"Five Color Comics" Jams Over 50 Comics & Animation Greats

Thu, March 27th, 2008 at 12:00am PDT

Comic Books
Seth Jones, Staff Writer

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"Five Color Comics" is available at conventions or right here
It's called "Five Color Comics" for a reason – only five colors are in the comic. But that's okay, because what it lacks in color variety, "Five Color Comics" more than makes up for it in artistic quality.

From the writing duo of Paul Grimshaw (owner of the House of Secrets comics store, a Burbank, CA institution) and Erik Warfield (a loyal House of Secrets employee), "Five Color Comics" features the work of over 50 different artists, from well known comics talents such as Chuck Austen, Steve Rude, Bruce Timm and Bill Sienkiewicz to successful animators making their first foray into the comic book medium.

Grimshaw and Warfield wanted a jam comic – by which every page and panel would be created by a different contributor -- but they wanted to put their own unique twist on it and created some new rules for the book, including the five-colors-only restriction – Prussian blue, jade green, rose pink, the gray paper background, and white.

"Five Color Comics" contributors
"Five Color Comics" also affords its contributors unique liberties that most jam comics do not. For instance, artists were not allowed to see art and panels that occur previous to their own, for fear it would affect their work. Only a description of their panel assignment would be provided. Additionally, artists were asked to draw to their strengths. "Some other guys might give Brian Bolland a panel, and it happens to be a guy sitting on a bench. I don't want to see Brian Bolland drawing a guy on a park bench," Paul Grimshaw told CBR News. As such, Bruce Timm was asked to draw a scantily clad woman, while Dan Brereton might create a zombie pirate scene.

The end result of the collective's efforts is a 52-page eye-popper of sequential art, with more different styles of art than one can find flavors at Baskin-Robbins. Four different stories are depicted in "Five Color Comics," including a lampooning of the comic book culture by way of a mad scientist trying to save the world; an E.C.-style pirate horror story; and a Tarzan-esque tale of adventure.

"It's a big, giant bag of creativity," Erik Warfield said. "Our original idea was to demonstrate the 'art of fiction' – to showcase as many styles as we could fit into one book."

Art from "Five Color Comics"
Situated in the heart of Los Angeles' animation industry, the House of Secrets duo used their comic book and cartoon celebrity clientele as a resource in creating "Five Color Comics." Grimshaw and Warfield asked regular customer Scott Morse ("Magic Pickle") for advice on the color scheme – it was "Scottie," as they call him, who suggested the limited colors that became the primary pallet for "Five Color Comics." "Some jam books are garish," Grimshaw explained. "By having all the artists use these three colors, we have a unifying look."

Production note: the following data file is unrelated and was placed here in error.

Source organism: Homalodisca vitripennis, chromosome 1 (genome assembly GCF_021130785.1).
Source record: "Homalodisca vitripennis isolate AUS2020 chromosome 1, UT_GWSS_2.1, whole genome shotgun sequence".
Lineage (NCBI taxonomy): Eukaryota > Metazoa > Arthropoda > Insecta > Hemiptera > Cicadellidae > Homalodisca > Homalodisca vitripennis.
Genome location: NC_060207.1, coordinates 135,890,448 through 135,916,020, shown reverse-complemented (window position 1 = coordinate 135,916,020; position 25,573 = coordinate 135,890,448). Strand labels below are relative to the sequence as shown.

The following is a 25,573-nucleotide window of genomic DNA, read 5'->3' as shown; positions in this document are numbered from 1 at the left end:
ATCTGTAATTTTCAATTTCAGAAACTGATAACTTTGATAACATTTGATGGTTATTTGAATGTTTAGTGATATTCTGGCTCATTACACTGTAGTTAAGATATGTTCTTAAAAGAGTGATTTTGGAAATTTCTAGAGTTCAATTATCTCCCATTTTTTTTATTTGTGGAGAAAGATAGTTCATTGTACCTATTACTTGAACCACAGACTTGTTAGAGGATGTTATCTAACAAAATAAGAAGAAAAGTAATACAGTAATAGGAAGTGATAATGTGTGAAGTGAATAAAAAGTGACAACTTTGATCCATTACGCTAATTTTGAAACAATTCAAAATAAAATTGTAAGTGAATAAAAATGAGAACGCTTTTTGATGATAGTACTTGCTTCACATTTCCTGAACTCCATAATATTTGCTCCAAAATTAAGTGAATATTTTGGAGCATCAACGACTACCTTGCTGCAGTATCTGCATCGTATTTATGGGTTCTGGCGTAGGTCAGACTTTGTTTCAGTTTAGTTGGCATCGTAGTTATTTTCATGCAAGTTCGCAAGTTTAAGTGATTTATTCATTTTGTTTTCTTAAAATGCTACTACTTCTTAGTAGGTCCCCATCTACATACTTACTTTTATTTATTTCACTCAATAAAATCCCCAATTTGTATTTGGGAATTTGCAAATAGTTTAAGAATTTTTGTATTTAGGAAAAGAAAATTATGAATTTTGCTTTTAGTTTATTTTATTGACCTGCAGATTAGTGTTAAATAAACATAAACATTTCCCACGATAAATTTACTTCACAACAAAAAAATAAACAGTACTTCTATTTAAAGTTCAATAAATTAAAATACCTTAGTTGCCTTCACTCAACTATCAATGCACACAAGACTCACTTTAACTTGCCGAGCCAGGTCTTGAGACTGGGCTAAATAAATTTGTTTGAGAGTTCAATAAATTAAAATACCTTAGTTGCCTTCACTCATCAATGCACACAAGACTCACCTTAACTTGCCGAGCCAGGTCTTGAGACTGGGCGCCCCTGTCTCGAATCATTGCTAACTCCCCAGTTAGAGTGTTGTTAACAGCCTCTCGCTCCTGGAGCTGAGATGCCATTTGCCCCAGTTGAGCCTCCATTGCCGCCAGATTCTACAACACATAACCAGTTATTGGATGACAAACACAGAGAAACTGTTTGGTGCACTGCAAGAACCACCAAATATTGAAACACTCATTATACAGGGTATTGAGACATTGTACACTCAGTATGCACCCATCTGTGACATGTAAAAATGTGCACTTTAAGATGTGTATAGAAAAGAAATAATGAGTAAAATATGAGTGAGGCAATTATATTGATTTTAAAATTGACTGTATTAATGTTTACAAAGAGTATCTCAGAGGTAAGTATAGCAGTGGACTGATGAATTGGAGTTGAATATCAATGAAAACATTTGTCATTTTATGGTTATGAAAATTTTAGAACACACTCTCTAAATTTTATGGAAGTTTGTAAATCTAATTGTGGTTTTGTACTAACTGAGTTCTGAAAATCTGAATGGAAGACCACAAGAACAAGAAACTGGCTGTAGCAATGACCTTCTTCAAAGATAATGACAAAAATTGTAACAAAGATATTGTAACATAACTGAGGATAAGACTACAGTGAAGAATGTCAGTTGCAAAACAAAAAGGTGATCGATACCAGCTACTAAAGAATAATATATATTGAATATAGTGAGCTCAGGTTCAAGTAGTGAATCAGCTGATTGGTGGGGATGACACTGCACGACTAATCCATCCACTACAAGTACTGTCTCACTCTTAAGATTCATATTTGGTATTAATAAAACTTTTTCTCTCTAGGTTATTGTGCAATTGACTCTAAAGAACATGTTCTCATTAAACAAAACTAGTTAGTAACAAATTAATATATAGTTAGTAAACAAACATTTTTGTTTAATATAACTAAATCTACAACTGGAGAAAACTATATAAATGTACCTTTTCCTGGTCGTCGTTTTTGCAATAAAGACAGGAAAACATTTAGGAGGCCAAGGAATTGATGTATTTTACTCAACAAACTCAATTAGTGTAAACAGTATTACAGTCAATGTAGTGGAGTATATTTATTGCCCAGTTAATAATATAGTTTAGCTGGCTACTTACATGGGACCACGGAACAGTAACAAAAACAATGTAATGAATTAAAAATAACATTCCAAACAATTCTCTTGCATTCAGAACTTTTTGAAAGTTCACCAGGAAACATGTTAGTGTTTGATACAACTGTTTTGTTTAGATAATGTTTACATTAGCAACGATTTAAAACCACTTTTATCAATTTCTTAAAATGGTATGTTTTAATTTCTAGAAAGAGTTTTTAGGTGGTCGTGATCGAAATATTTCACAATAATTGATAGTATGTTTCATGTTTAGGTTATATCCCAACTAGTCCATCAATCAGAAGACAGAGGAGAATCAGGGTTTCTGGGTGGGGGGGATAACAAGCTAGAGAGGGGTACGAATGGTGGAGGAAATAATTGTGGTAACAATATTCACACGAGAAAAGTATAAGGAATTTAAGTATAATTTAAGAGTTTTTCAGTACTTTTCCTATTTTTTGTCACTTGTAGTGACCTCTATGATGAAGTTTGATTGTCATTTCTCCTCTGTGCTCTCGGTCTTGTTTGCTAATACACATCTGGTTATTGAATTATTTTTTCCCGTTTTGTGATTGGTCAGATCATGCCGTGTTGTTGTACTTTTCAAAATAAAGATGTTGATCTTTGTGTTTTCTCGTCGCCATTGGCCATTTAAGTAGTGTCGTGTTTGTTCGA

Of course, not every artist/friend was eager to work on such a daunting project. "We probably lost 15 to 20 customers along the way," Warfield laughed. "It's been fun, and it's also been irritating at times."

All art was paid for up-front, and in most cases, all that was required was a single panel of a certain size – some as small as 4-inches by 4-inches. Some of the art was created for free – a favor by the artist for a couple friends in the industry. Other panels were drawn on commission, ranging from $175 to $300. Some artists asked for as much as $600 for the small panel, making them too expensive to hire.

Art from "Five Color Comics"
Grimshaw and Warfield did whatever it took to collect the artwork they needed for "Five Color Comics," including one gutsy late-night call to Bill Sienkiewicz, who was months late turning in his panel. Grimshaw had Sienkiewicz's number, but regular phone calls had done him no good thus far. Having heard stories that Sienkiewicz was a notorious night owl, Grimshaw decided to ring him in the early morning hours. "I don't think the phone made a full ring," Grimshaw recalled. "He probably thought it was DreamWorks calling. But it worked – we had the art three weeks later."

"Five Color Comics" has been in the works almost a decade. In that time, Grimshaw and Warfield have collected a lot of art for the project, some that will never see the light of day. "A lot of it ended up in the drawer, collecting dust," Warfield said. "Sometimes we didn't give enough direction, or the artist didn't speak English, and didn't get what we were asking for. But some of that was for good, some of it for bad."

Art from "Five Color Comics"
One particular panel that surprised Grimshaw and Warfield was created by Eduardo Risso ("100 Bullets"), who put the two writers into the comic itself. Though it wasn't what they asked for, they liked it so much that the panel made the comic, and the image is even on their business cards now.

"Five Color Comics" made its debut at WonderCon 2008. Grimshaw and Warfield – working under the brand name Art of Fiction-- will also be attending Comic-Con International in San Diego, Wizard World Chicago, the New York Comic-Con and Toronto Comicon. Along with the "Five Color Comics," the pair will be selling select original art panels from the book to help recoup the costs of production. Grimshaw is asking only what he paid for the panels.

Grimshaw and Warfield have already begun working on two more comics to come from their Art of Fiction studio in 2009, which will include more jungle action, crime stories and a western. Any artists who would like to contribute to the book are asked to contact either of the pair and submit artwork via the Art of Fiction website.

"The next time through, we'll have a script," Warfield says. "And hopefully, it won't take years to get it out."

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